Skip to main content

A new Bank of Canada report says Canadians are still using cash for more than half of their retail transactions but other payment methods are eroding the dollar’s dominance.Ryan Remiorz/The Canadian Press

Canadians are still using cash for more than half of their retail transactions despite the growing popularity of credit cards, debit cards and digital wallets, the Bank of Canada says.

But the central bank acknowledged in a research report by staff economists released on Thursday that new payment methods are continuing to erode the dominance of cash in the retail economy.

"As merchant acceptance of contactless payments increases, consumers may use their debit and credit cards more frequently, accelerating the decline in the use of cash," according to the report, which is based on recent surveys of retailers and consumers.

The report pointed out that increasing use of Interac e-transfers are also diminishing the importance of cash.

And yet for now, cash is king, even at large retail businesses.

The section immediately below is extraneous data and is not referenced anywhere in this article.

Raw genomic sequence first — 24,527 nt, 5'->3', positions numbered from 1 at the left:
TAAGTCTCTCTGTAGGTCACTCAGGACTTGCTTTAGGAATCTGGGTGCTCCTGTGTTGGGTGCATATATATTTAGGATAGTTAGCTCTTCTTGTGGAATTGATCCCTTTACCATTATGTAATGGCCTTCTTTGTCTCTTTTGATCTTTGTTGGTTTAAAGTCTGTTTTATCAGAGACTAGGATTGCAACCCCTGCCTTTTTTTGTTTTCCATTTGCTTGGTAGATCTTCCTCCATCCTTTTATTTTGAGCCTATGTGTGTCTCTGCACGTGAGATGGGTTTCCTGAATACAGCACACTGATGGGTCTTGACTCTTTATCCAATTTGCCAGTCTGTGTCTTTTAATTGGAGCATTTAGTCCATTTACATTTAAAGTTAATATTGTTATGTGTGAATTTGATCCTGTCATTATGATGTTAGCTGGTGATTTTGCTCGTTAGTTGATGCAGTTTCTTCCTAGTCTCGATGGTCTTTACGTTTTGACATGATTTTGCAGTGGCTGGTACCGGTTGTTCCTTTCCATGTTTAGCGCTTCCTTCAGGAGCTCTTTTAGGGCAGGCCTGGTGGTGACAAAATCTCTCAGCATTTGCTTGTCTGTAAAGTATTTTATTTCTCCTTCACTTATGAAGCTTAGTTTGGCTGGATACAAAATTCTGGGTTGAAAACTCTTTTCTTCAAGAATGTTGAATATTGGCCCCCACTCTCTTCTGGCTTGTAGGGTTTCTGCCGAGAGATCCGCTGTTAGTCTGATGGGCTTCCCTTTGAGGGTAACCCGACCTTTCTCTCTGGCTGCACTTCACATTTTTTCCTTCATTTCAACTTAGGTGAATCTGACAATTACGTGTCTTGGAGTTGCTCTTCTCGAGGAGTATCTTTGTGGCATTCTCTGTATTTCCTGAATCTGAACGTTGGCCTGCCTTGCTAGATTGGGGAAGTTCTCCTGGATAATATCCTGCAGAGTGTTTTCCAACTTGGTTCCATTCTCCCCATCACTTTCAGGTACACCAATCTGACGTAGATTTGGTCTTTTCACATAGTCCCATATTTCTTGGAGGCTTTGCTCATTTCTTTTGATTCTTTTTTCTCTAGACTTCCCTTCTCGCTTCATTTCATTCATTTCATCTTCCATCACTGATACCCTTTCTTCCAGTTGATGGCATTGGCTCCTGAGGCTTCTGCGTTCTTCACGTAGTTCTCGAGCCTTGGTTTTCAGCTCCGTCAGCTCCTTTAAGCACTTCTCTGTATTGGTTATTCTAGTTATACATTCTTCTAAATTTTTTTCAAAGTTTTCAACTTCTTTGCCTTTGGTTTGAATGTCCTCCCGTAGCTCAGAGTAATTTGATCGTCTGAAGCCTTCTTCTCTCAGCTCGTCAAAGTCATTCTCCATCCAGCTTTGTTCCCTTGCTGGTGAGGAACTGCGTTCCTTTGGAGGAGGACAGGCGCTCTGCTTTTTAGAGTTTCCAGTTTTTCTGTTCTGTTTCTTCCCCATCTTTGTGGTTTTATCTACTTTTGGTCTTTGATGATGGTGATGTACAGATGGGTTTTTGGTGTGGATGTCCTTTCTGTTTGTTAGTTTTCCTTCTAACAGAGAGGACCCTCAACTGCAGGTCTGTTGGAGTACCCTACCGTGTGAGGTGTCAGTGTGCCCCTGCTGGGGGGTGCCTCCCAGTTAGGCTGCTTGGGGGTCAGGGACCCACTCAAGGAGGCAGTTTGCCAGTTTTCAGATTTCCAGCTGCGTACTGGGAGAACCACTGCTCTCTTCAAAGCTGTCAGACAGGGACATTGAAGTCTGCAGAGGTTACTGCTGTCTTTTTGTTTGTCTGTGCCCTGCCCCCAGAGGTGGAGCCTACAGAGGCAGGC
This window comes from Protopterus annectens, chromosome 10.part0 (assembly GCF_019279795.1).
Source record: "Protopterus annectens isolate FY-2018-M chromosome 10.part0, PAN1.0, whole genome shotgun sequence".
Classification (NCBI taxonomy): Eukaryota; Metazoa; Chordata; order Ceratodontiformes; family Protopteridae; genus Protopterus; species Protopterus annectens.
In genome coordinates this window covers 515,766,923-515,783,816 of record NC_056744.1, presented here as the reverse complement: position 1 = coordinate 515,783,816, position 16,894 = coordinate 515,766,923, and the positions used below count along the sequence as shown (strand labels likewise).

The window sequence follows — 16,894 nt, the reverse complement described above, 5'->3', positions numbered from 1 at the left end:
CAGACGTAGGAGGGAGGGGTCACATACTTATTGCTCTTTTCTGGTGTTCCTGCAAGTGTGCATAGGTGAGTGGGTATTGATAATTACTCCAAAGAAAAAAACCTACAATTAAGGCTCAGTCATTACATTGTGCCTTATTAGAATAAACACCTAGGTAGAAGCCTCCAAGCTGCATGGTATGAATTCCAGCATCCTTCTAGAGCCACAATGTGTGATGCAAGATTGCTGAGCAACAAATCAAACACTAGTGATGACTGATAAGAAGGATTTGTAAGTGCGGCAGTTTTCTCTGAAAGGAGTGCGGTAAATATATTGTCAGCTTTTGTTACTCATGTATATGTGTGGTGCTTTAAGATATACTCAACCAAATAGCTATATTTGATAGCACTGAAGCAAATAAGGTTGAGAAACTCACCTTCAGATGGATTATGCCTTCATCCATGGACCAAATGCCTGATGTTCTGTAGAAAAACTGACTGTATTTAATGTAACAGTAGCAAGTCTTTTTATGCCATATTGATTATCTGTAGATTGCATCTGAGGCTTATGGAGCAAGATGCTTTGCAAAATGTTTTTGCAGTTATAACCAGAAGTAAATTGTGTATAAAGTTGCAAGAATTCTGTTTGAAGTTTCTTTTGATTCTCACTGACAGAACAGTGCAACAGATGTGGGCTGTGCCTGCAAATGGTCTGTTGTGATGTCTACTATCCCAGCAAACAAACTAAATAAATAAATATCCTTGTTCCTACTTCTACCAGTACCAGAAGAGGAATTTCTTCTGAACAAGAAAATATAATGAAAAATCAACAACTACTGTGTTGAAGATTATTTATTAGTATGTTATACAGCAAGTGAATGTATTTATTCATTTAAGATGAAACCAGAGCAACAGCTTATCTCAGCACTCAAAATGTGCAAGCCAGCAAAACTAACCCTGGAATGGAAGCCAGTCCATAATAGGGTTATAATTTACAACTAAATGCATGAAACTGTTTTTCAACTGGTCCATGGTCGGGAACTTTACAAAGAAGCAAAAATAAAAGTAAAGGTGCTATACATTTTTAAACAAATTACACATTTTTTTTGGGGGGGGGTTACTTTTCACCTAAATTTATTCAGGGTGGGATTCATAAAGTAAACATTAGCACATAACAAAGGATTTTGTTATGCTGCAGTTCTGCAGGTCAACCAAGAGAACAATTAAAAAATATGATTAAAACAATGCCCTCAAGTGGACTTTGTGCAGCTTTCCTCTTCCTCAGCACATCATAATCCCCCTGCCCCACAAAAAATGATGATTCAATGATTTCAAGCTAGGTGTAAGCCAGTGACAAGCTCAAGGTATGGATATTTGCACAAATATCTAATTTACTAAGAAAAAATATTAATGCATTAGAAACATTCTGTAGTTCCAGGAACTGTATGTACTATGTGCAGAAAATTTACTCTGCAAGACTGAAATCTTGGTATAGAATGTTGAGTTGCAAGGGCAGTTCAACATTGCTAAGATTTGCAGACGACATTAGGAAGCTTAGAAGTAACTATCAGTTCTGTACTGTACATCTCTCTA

"We find that cash is still widely used, especially for small-value transactions, even at large businesses that accept cash and cards," the bank said.

Forty-eight per cent of transactions at large businesses are in cash, compared with 54 per cent at small and medium-sized businesses. Over all, 51 per cent of transactions are still done with bills and coins. Based on value, 42 per cent of transactions are with credit, compared with 34 per cent for debit and 24 per cent for cash.

The median value of cash transactions is $8.04, versus $28.33 for debit purchases and $43.85 for credit cards.

While nearly 100 per cent of large vendors take credit and debit cards, only two-thirds of smaller ones do.

Across the country, consumers in Atlantic Canada are least likely to use debit and credit cards. British Columbians are the most avid users of plastic.

The report also found that retailers spent $10-billion in 2014 to handle various kinds of payments, including transaction fees and handling costs by employees. Of that, $6.2-billion was for credit cards, $2.4-billion for cash and $1.5-billion for debit cards.

The preponderance of cash versus plastic in transactions is a result of both consumer choice and what payment methods retailers choose to offer.

"Merchants' perceptions and the costs they incur from accepting payment methods are not the only factors that determine which methods they accept," the report said. "Merchants also consider which payment methods consumers are likely to carry and prefer."

Budget travel expert Barry Choi gives some credit card options for travellers

Globe and Mail Update